Sometimes I feel that critics, epicures, and experts of all kinds must lead such depressing lives. It’s their innate characteristic to look for perfection; but I suppose they hardly find it on a regular basis. And that must be such a constant let-down.
I, on the other hand, could never be accused of having discerning taste in anything, and feel much the happier for it. I’ve had seconds–and thirds–of food that others have called ‘passable’, I’ve enjoyed watching movies that others have labelled ‘a waste of time and money’, I’ve gladly worn hand-me-downs when others told me I looked ‘so last century’. And loved doing it all.
Experts must be such pessimists.
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I’ve lost count of the things that have been labelled ‘overrated’ in recent times. Sleep is overrated, life is overrated, blogging, taste, friendship are overrated. So now I’m officially sick and tired of the system of overrating.
Of course sleeping is not ‘overrated’ (which means ‘not worth it’ or ‘ given more importance than it deserves’); ask an insomniac if you think otherwise. Life is not overrated, and if you think it is, it means you are emotionally imbalanced and should take steps to get over your current life situation. In fact, I’ll oppose everyone who calls anything overrated; it’s such a pessimistic attitude! I believe every emotion, relationship, experience, and thing, is worthwhile. It might have a different level of importance for different people, but by itself, it is probably more underrated than the other.
Have people lost interest and faith in everything that is good; in themselves, the world? That they coolly demean everything from energy bars to existence? Or is this phrase just a mindless, meaningless fad, and will fade with passing seasons?
I fervently hope it’s the latter; because even if it implies that the masses are prone to mob behaviour, at least it also promises that sanity will return in future generations.
Yesterday I started reading PD James’ The Black Tower. And after just one chapter, I’m absolutely in love with her.
The book features one of James’ extremely popular characters, Commander Adam Dalgliesh. Although he is a poet (apart from being our hero and ‘in the Force’), he is neither the object of nor the reason for my adulations. Those are solely for the author herself.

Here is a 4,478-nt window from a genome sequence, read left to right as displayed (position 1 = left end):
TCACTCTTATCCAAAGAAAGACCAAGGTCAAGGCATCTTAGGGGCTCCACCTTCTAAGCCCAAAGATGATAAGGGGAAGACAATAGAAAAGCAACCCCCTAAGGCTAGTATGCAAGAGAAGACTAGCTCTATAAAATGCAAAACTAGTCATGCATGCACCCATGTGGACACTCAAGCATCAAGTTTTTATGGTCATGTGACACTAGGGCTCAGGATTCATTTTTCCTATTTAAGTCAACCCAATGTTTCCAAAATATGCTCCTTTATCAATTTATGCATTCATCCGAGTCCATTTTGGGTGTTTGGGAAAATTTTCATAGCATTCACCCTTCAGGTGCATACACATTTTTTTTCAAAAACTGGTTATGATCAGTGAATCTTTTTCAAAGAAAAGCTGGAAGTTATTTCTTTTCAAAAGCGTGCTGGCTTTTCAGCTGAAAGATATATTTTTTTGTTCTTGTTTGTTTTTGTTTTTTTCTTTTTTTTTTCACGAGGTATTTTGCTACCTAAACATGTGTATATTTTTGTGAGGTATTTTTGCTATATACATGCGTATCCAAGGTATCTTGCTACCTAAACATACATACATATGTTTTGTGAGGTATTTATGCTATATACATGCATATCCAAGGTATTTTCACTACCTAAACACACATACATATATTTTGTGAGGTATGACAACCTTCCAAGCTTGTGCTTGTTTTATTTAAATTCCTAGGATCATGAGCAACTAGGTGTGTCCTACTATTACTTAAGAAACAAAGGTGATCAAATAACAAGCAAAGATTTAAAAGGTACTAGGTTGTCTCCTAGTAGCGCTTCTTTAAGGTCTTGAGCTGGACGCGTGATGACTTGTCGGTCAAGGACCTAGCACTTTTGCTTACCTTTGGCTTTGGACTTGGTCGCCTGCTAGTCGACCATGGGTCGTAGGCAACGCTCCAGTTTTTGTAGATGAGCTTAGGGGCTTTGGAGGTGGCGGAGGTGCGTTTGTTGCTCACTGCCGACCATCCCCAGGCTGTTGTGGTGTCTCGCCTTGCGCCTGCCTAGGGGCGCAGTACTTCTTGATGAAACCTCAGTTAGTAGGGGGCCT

The first chapter deals with a convalescent Dalgliesh, who has been given “a sentence of life”; after being misdiagnosed as having a terminal illness, he has been assured that he will live after all. But instead of being relieved and thankful, Adam is feeling resentful. He’d looked back at his life and his job, and had found them trivial and wanting. Now he’ll not only have to go back to the old job, but also believe that it is important to him. Above all, he’ll have to listen to other people congratulate him on his ‘lucky escape’.
This almost perverse point of view is what has hooked me. I’m hoping that the rest of the book will be as unpredictable as Dalgliesh himself.
NO! An astounding no, all in capitals.
Being a pessimist is no way to live my life! After all, a little hurt and pain–or even a lot more than a little–is part of being, period.
Sure, I may never get sad that things didn’t work out, because I’ll never expect them to work out in the first place. But I won’t get to dream either. And I won’t get to work towards trying to make my dream come true. I won’t get to plan out things in advance, and I won’t get the thrill of anticipation. Is that any way to spend one’s precious time on Earth, I ask you?
No it isn’t. I believe that my future happiness depends absolutely on my present state of mind. Only I have the power over my life. Of course there will be curve balls and unpleasantness, but the way I react to them will determine their effect on me. If I choose to take them in stride and not let them bother me, only then will I be happy.
Moreover, I truly believe in the power of our own subconscious. Which is actually the title of a book a friend recommended to me. Although I haven’t finished reading it yet, the title itself speaks amply. The cliché ‘you can do anything you put your mind to’ is actually a truism as well: you have to believe in yourself and in your goals in order to achieve them.
Having the courage of your convictions–that’s all it takes.
There’s something to be said for being a pessimist.
A person who sees the glass as ‘half empty’ all the time is at least prepared for all the curve balls and unpleasantness that life invariably and unceasingly offers. Moreover, every slightly positive occurrence is a boon to a pessimist; like when he expects a hailstorm and it just turns out to be a drizzle.
An optimist on the other hand must be the saddest person on earth. Nothing can ever go the way he expects it to. Like when he expects a PlayStation and gets a subscription to the gym instead; I can totally imagine his hurt and pain! I’m sure it becomes extremely tiresome after a while to be on the lookout for a silver lining but find lumps of coal instead.
I had a perfectly satisfactory, happy life when I was a Pessimist. Then I changed teams, but optimism only brought me to a place where there was nothing but dullness, desolation and depression.
Pessimism is Safe. Easy.
Optimism breaks your heart in the long run.